Let's go back to basics. What is the BBC for? What does 'public service broadcasting' actually mean? How does the BBC adapt to a world in which TV (not radio) audiences are on an apparently inexorable decline as young people consume their media via anything other than a TV screen?
You would have thought that the very essence of public service broadcasting would be the provision of a news and current affairs service which was seen as the envy of the world. And yet over the years budgetary cuts have hit this part of the BBC far harder than virtually every other part of the corporation. We are now seeing the results of this misguided policy, driven by successive Directors General, governors and trustees.
In 2018 the 'Sunday Politics' was axed and not replaced. BBC Parliament was to restrict itself to merely transmitting pictures from Parliament and the regional parliaments/assembles with no original programming at all. That decision was eventually reversed after an outcry. The money that would have been saved was the equivalent to Gary Lineker's annual BBC salary.
This week we learned that the BBC Ten O'Clock News and the 10.30pm local news bulletins are each to be cut back by five minutes in order to enable 'youth' based shows to be scheduled at 10.35 rather than 10.45 on Mondays, Tuesdays and Wednesdays. 'Question Time' will be brought forward by ten minutes on a Thursday, and it means the overlap with 'Newsnight' on BBC2 will be reduced to a couple of minutes - not that Newsnight ever actually starts at 10.30pm anyway!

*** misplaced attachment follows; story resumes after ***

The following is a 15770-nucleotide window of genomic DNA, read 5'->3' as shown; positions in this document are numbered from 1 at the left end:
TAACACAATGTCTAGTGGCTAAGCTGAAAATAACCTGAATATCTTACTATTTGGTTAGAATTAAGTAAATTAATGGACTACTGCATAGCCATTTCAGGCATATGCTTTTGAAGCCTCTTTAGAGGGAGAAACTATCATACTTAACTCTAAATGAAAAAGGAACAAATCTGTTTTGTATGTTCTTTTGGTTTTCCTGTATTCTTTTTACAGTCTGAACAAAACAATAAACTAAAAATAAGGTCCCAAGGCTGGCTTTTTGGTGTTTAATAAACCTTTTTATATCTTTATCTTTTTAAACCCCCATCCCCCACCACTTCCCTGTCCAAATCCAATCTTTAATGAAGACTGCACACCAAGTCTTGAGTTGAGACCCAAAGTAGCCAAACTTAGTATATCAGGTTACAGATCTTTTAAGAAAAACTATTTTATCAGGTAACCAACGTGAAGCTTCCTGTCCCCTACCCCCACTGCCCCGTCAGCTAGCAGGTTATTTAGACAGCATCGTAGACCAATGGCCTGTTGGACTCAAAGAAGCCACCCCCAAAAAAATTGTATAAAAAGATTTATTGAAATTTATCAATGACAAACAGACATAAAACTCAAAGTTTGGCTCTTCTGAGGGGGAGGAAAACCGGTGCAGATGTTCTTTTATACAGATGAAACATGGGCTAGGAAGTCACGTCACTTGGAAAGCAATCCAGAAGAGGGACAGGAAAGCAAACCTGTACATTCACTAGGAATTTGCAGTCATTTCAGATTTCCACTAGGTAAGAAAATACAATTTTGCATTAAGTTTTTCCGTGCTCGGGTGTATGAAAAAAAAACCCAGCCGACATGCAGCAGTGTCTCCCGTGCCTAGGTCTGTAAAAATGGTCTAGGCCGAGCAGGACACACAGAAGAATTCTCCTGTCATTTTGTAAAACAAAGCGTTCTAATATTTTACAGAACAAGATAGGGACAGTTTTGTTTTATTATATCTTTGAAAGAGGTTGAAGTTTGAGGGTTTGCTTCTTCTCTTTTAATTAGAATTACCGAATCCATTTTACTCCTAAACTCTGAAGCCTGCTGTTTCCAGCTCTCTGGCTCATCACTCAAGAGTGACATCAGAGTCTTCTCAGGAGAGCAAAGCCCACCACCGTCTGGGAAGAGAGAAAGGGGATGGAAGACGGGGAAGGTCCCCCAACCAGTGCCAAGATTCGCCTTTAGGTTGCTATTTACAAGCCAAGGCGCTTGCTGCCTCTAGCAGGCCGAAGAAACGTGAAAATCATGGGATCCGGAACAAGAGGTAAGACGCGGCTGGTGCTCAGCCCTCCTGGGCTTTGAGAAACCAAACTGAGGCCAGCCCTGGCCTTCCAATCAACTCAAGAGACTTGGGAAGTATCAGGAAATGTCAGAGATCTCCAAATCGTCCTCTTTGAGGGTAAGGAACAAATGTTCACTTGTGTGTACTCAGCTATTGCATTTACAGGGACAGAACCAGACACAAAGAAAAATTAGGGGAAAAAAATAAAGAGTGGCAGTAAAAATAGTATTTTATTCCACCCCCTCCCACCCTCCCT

On Thursday night The Times broke the story that Andrew Neil had decided to stand down as presenter of the late night weekly political show, 'This Week'. The Head of News Fran Unsworth wasted little time in announcing that as a consequence she had decided to can the whole show...
We couldn’t imagine This Week without the inimitable Andrew Neil, one of Britain’s best political interviewers. After 16 years, Andrew is bowing out of late-night presenting on the show, at the top of his game.
While I think it's right to end the show now because it would be impossible to replace Andrew Neil, there are apparently no plans to replace the show with something else. It seems the BBC beancounters will use this as an opportunity to save yet more money. I hope I am wrong and that plans are developed for some sort of new political show.
It is lamentable that there is now only one hour per week on BBC1 where politicians are held to account through rigorous interviewing, and that's the 'Andrew Marr Show'. 'Panorama' used to do this sort of interview back in the era of Robin Day, but even Panorama has lurched from being the BBC's flagship current affairs show to being full of downmarket, dumbed down mush.
Back in 2013 Andrew Neil's one on one 'Straight Talk' show was axed. This was a half hour interview show shown on the News Channel and BBC2. It was an incredibly cheap show to produce and it was the one show on the BBC where a domestic politician was grilled for 30 minutes. 'Hard Talk' with Stephen Sackur is still going, using a similar format, but the guests are predominantly international.